Multimethod Resolution of a Small‐Scale Case of Commingling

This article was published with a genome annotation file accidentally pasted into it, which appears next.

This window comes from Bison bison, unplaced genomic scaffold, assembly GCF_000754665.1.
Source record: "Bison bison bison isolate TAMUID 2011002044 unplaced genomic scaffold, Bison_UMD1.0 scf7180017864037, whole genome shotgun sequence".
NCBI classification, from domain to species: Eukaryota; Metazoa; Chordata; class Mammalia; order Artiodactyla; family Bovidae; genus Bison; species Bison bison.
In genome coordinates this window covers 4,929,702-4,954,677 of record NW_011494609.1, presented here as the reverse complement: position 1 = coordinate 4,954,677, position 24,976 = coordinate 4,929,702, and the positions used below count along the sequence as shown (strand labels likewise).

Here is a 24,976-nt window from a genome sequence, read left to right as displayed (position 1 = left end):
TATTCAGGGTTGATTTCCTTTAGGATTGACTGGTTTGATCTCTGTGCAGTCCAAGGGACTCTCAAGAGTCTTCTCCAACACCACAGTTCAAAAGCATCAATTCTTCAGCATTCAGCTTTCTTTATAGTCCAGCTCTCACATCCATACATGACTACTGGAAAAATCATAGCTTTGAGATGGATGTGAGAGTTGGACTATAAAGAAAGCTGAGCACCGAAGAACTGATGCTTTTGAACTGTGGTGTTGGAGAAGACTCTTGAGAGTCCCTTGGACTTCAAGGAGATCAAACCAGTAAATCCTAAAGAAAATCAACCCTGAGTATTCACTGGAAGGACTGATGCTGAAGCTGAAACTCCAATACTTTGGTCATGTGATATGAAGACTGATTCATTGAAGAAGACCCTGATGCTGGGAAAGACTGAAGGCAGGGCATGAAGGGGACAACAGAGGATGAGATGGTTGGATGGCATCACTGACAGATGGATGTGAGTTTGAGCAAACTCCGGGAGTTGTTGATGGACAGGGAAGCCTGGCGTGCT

This study highlights the use of multiple methods for resolving a case of commingled human remains. Skeletal remains were located in a marijuana field in rural northern California by law enforcement. Although initially buried in shallow graves, the remains of two decedents were disturbed by large carnivores and scattered over a wide area. The remains were submitted by law enforcement for forensic anthropological analysis and resolution of commingling. To segregate the remains of the two individuals, a number of methods were employed, including: (i) physical matching of fragmented remains; (ii) articulation to evaluate joint congruence; (iii) visual pair‐matching of bilateral elements; (iv) osteometric pair‐matching; (v) evaluation of taphonomic patterns; (vi) DNA analysis; and (vii) portable X‐ray spectrometry (pXRF). This multimethod approach resulted in accurate resolution of the commingling and facilitated reconstruction of the biological profiles, taphonomic patterns, and trauma analysis for each individual.
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